It had a tendency to rotate the plane instead of the propeller. However, there wasn’t a ship at the front which could out-maneuver it below ten thousand feet. At that height it made 113 m.p.h. It was equipped with a Clerget motor of 130 h.p. The maximum height was 9 feet, length 18 feet 9 inches and the span 28 feet. It could climb to 10,000 feet in twelve minutes.

Two Albatross D-5’s pitted against two Sopwith Camels is a fight in which either side may win. Much depends on the pilot.

An Exciting Fight

In the fight pictured on this month’s cover the Albatross scouts are in a bad way. One is a smoker trying vainly to shed the persistent Camel on his tail. The other has his guns blazing down at an enemy machine-gun nest. The broadside he is receiving from the Camel barging in from his side is dangerously close. Theoretically those two Albatross’ should have the bulge on the slower Camels. But the Boche ships are heavier, harder to jerk around. Those little Camels have been flashing in and out, lashing the Germans with Vickers slugs; completing a dangerous maneuver and being set for another before the foe could get organized.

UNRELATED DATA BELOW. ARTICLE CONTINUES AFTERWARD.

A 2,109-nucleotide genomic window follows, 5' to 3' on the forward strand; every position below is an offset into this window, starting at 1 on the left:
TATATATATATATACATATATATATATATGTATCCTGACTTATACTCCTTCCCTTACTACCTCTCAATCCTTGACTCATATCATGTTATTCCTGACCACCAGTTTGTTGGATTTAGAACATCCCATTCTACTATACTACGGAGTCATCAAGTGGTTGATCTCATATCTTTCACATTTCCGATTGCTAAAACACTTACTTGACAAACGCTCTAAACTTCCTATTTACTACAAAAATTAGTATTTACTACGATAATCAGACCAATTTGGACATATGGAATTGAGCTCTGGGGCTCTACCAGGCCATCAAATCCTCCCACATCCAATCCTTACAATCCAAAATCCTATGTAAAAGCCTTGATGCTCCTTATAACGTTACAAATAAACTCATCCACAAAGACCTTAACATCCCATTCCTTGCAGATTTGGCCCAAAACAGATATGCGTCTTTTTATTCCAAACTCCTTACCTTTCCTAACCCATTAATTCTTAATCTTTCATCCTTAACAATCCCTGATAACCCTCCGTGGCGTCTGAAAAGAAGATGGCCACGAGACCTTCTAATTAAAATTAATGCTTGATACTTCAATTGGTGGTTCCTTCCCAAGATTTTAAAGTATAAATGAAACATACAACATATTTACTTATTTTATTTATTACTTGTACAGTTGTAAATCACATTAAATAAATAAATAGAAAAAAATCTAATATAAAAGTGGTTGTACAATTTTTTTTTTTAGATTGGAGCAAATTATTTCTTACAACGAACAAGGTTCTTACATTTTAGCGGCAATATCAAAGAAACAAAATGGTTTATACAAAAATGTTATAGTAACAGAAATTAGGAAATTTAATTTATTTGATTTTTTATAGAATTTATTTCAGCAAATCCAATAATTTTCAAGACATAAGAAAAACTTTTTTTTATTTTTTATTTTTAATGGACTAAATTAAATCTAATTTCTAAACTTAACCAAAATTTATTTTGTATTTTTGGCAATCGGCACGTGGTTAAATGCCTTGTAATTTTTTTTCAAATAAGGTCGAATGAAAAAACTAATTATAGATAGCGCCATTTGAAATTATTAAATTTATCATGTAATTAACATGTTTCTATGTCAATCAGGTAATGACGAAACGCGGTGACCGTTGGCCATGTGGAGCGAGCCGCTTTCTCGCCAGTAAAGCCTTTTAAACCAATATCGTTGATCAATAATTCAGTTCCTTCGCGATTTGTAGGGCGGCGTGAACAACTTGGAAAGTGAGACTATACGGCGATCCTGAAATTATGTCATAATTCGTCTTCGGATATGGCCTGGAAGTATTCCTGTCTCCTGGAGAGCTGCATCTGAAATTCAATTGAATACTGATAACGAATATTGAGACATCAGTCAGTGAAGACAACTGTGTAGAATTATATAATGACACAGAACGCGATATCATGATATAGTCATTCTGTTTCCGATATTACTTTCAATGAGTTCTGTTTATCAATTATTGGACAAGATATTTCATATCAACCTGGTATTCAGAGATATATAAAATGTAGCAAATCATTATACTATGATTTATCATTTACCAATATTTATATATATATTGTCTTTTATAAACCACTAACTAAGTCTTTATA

Family Tree of the Albatross

The Albatross D-5 brought to the front in 1918 had a long line of ancestors. The beginning of its family tree was in the dim past—the days of the “Taube” school of airplane design in 1911. From those Taube-like types of monoplanes through the slow moving biplanes of early war days, mostly two-seaters, to the trim ship on the cover was a big jump. The Albatross scout of 1915 had a speed of 80 m.p.h. with its Mercedes 130 h.p. engine. The Albatross D-5 pushed along at from 135 to 140 m.p.h. without any trouble at all. Its Mercedes motor was stepped up to 220 h.p. by that time.